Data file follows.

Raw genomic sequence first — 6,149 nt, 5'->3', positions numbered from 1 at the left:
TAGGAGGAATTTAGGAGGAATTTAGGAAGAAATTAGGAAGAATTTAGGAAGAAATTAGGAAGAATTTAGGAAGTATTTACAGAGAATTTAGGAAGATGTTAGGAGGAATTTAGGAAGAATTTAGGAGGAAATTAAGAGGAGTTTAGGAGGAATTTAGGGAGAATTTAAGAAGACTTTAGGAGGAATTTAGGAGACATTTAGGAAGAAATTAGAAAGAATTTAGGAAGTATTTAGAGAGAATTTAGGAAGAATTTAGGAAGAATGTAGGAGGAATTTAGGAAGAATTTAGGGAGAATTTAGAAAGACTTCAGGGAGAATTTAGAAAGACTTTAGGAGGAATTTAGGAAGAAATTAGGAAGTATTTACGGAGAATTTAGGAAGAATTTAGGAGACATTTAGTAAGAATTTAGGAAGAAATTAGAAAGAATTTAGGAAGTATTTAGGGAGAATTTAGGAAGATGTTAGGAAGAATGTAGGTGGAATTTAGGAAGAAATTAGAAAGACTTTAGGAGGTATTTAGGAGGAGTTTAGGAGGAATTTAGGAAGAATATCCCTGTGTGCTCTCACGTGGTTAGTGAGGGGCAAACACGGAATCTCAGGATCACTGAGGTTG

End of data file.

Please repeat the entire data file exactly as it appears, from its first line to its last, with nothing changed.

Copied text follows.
Raw genomic sequence first — 6,149 nt, 5'->3', positions numbered from 1 at the left:
TAGGAGGAATTTAGGAGGAATTTAGGAAGAAATTAGGAAGAATTTAGGAAGAAATTAGGAAGAATTTAGGAAGTATTTACAGAGAATTTAGGAAGATGTTAGGAGGAATTTAGGAAGAATTTAGGAGGAAATTAAGAGGAGTTTAGGAGGAATTTAGGGAGAATTTAAGAAGACTTTAGGAGGAATTTAGGAGACATTTAGGAAGAAATTAGAAAGAATTTAGGAAGTATTTAGAGAGAATTTAGGAAGAATTTAGGAAGAATGTAGGAGGAATTTAGGAAGAATTTAGGGAGAATTTAGAAAGACTTCAGGGAGAATTTAGAAAGACTTTAGGAGGAATTTAGGAAGAAATTAGGAAGTATTTACGGAGAATTTAGGAAGAATTTAGGAGACATTTAGTAAGAATTTAGGAAGAAATTAGAAAGAATTTAGGAAGTATTTAGGGAGAATTTAGGAAGATGTTAGGAAGAATGTAGGTGGAATTTAGGAAGAAATTAGAAAGACTTTAGGAGGTATTTAGGAGGAGTTTAGGAGGAATTTAGGAAGAATATCCCTGTGTGCTCTCACGTGGTTAGTGAGGGGCAAACACGGAATCTCAGGATCACTGAGGTTG